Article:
Did you catch that? He’s saying that WE need to stay alert, with all perseverance, and intercession. In keeping with the patterns set from the beginning of creation, God is calling his people to be active participants in his work. We talk about this a lot, and often we emphasize outreach, spreading the gospel, doing good works, taking care of the needy, etc. And those are all good and necessary things! But I think we tend, at least I do, tend to forget about the simple but powerful act of prayerful intercession. Jeremiah was told NOT to do it, but WE are under no such restriction!
One final note on this. Paul, in Ephesians, is saying to pray for “the saints” right? Who are the saints? It’s every believer, it’s the brother and sisterhood, the church, both local and global. OK. That makes sense. That makes me feel warm and fuzzy.
But Jesus himself made an even more radical statement. He said to pray for those who persecute you. And he’s not saying to pray that they get hit by a bus! The context in which he says this makes it very clear that he’s teaching us to love our enemies.
Matthew 5:38–47 CSB
“You have heard that it was said, An eye for an eye and a tooth for a tooth. But I tell you, don’t resist an evildoer. On the contrary, if anyone slaps you on your right cheek, turn the other to him also. As for the one who wants to sue you and take away your shirt, let him have your coat as well. And if anyone forces you to go one mile, go with him two. Give to the one who asks you, and don’t turn away from the one who wants to borrow from you. “You have heard that it was said, Love your neighbor and hate your enemy. But I tell you, love your enemies and pray for those who persecute you, so that you may be children of your Father in heaven. For he causes his sun to rise on the evil and the good, and sends rain on the righteous and the unrighteous. For if you love those who love you, what reward will you have? Don’t even the tax collectors do the same? And if you greet only your brothers and sisters, what are you doing out of the ordinary? Don’t even the Gentiles do the same?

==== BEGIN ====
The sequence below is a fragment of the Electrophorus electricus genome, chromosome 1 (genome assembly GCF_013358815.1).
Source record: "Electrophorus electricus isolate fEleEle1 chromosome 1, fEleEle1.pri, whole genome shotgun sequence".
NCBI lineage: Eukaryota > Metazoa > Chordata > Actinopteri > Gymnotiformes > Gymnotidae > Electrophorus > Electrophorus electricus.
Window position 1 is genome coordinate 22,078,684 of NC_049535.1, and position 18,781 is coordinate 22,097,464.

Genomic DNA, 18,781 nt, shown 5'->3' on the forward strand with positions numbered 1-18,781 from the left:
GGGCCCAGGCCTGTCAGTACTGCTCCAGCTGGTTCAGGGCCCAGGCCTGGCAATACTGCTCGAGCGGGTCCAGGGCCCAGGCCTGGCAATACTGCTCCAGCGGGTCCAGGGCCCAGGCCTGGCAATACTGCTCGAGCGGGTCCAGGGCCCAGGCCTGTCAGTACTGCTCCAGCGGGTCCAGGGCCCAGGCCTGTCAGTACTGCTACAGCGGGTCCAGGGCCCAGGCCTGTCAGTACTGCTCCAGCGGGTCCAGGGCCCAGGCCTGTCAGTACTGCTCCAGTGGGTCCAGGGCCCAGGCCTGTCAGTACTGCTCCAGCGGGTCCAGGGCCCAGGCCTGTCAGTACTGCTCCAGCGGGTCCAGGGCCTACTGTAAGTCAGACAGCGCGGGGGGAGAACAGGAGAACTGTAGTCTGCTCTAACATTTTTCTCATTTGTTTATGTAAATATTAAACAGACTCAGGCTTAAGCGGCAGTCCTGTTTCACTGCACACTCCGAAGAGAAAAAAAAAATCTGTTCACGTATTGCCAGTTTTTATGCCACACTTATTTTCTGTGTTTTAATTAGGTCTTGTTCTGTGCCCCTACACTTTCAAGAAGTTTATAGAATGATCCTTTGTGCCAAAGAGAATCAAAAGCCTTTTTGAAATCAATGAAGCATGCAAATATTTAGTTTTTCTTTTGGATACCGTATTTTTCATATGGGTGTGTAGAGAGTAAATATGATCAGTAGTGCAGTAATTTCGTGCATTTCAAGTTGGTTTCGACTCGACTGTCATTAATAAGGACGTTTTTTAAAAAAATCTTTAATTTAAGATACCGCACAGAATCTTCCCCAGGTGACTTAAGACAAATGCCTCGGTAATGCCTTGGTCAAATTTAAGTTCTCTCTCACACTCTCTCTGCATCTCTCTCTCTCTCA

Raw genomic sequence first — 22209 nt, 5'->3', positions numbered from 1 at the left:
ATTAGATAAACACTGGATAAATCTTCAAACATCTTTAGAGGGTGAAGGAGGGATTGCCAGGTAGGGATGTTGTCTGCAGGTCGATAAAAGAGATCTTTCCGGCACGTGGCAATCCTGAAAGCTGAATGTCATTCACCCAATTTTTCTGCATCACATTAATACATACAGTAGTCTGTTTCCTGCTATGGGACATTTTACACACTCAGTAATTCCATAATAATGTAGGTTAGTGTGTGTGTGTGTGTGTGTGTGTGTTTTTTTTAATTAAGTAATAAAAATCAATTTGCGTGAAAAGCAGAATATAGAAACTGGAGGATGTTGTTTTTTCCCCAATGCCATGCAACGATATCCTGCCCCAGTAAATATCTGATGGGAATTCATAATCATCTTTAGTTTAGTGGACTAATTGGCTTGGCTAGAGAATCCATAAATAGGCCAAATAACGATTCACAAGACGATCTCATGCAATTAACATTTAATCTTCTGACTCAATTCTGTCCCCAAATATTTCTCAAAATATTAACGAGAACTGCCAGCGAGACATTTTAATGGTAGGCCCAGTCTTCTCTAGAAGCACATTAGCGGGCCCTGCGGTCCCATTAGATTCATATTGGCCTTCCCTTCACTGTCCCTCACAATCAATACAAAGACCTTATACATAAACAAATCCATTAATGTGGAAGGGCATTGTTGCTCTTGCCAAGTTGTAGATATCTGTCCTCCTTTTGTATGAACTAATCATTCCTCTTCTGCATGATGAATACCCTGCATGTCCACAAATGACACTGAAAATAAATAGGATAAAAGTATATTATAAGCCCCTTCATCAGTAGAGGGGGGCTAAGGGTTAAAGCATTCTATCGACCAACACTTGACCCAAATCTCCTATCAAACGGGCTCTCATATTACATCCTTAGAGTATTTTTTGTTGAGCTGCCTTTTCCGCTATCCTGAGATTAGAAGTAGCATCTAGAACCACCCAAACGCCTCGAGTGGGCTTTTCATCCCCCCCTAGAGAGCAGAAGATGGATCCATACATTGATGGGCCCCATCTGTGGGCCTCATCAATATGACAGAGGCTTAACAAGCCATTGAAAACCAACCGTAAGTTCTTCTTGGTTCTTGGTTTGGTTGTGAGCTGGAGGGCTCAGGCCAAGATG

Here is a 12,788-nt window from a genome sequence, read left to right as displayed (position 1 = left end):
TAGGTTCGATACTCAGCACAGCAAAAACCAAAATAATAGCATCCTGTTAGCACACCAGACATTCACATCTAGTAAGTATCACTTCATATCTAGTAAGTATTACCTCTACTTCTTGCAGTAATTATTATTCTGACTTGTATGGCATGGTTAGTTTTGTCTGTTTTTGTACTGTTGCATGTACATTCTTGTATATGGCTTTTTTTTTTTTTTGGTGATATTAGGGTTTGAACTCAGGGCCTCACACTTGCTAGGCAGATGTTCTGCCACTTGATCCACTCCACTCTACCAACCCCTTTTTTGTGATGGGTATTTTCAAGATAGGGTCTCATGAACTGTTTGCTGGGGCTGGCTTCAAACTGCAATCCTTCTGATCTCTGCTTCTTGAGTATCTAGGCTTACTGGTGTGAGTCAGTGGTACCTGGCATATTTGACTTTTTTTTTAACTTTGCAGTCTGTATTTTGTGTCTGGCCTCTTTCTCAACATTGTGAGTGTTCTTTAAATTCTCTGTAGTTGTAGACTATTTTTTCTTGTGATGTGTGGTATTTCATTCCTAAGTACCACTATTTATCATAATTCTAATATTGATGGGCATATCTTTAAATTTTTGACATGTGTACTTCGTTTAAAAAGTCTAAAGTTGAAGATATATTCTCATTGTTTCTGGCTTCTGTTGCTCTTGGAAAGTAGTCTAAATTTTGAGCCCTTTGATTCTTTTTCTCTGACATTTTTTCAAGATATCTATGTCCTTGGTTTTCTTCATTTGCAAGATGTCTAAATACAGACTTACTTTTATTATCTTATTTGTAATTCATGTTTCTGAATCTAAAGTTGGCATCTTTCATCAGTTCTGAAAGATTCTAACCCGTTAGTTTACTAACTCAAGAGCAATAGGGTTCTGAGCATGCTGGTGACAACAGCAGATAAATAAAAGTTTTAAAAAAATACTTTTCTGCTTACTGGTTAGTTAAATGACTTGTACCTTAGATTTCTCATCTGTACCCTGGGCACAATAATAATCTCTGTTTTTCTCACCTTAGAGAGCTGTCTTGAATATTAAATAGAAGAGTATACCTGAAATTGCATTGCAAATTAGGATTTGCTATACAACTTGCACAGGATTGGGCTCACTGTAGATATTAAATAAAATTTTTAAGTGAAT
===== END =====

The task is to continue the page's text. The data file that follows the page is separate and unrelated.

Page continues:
Boy, this lesson actually sounds familiar, doesn’t it? Can you imagine if Jonah heard that?
We are blessed in that we are NOT persecuted even remotely in the sense that the 1st century Christians were, but this is still a very important reminder in a time when political views in this country are so divided in this season that is especially politically charged. And general animosity, political or not, is pervasive even among brothers and sisters in Christ. Of course, that doesn’t mean we shouldn’t use our civic rights and responsibilities to seek justice and truth; of course we should! We have that privilege, the Jews really didn’t, and nor did first century Christians. But we should do so in a humble and loving manner. And when we feel opposed, or offended, or even oppressed or persecuted, we should respond not with self-righteous indignation and rage, rather selfless intercession and prayer that comes from a heart that truly loves others.
Let us not take the gift of God’s intercession on our behalf for granted, nor take our responsibility to intercede for our fellow humans lightly.